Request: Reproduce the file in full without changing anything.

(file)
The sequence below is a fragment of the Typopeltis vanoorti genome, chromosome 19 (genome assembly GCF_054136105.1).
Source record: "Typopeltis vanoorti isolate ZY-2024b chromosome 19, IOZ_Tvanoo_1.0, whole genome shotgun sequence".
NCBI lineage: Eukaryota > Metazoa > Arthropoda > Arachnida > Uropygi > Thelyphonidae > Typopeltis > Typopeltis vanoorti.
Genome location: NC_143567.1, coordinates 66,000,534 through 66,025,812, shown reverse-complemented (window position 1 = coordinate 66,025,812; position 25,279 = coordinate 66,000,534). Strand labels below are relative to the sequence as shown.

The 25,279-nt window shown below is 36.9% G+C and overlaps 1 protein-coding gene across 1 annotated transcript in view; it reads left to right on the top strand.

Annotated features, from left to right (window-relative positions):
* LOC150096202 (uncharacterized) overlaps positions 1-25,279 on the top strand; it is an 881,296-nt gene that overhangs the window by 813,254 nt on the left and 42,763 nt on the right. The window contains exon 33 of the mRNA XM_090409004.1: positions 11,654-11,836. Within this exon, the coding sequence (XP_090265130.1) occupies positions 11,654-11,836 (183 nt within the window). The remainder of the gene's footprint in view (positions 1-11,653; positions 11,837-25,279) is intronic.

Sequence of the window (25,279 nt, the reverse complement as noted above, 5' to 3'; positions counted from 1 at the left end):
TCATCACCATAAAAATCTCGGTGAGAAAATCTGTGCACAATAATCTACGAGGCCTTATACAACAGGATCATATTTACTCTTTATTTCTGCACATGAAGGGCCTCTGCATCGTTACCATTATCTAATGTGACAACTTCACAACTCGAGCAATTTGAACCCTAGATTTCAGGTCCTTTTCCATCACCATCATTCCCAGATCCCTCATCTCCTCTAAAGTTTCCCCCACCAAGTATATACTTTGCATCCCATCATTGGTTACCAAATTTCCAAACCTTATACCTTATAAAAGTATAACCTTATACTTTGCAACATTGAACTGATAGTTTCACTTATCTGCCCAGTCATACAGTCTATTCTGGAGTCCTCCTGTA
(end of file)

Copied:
The sequence below is a fragment of the Typopeltis vanoorti genome, chromosome 19 (genome assembly GCF_054136105.1).
Source record: "Typopeltis vanoorti isolate ZY-2024b chromosome 19, IOZ_Tvanoo_1.0, whole genome shotgun sequence".
NCBI lineage: Eukaryota > Metazoa > Arthropoda > Arachnida > Uropygi > Thelyphonidae > Typopeltis > Typopeltis vanoorti.
Genome location: NC_143567.1, coordinates 66,000,534 through 66,025,812, shown reverse-complemented (window position 1 = coordinate 66,025,812; position 25,279 = coordinate 66,000,534). Strand labels below are relative to the sequence as shown.

The 25,279-nt window shown below is 36.9% G+C and overlaps 1 protein-coding gene across 1 annotated transcript in view; it reads left to right on the top strand.

Annotated features, from left to right (window-relative positions):
* LOC150096202 (uncharacterized) overlaps positions 1-25,279 on the top strand; it is an 881,296-nt gene that overhangs the window by 813,254 nt on the left and 42,763 nt on the right. The window contains exon 33 of the mRNA XM_090409004.1: positions 11,654-11,836. Within this exon, the coding sequence (XP_090265130.1) occupies positions 11,654-11,836 (183 nt within the window). The remainder of the gene's footprint in view (positions 1-11,653; positions 11,837-25,279) is intronic.

Sequence of the window (25,279 nt, the reverse complement as noted above, 5' to 3'; positions counted from 1 at the left end):
TCATCACCATAAAAATCTCGGTGAGAAAATCTGTGCACAATAATCTACGAGGCCTTATACAACAGGATCATATTTACTCTTTATTTCTGCACATGAAGGGCCTCTGCATCGTTACCATTATCTAATGTGACAACTTCACAACTCGAGCAATTTGAACCCTAGATTTCAGGTCCTTTTCCATCACCATCATTCCCAGATCCCTCATCTCCTCTAAAGTTTCCCCCACCAAGTATATACTTTGCATCCCATCATTGGTTACCAAATTTCCAAACCTTATACCTTATAAAAGTATAACCTTATACTTTGCAACATTGAACTGATAGTTTCACTTATCTGCCCAGTCATACAGTCTATTCTGGAGTCCTCCTGTA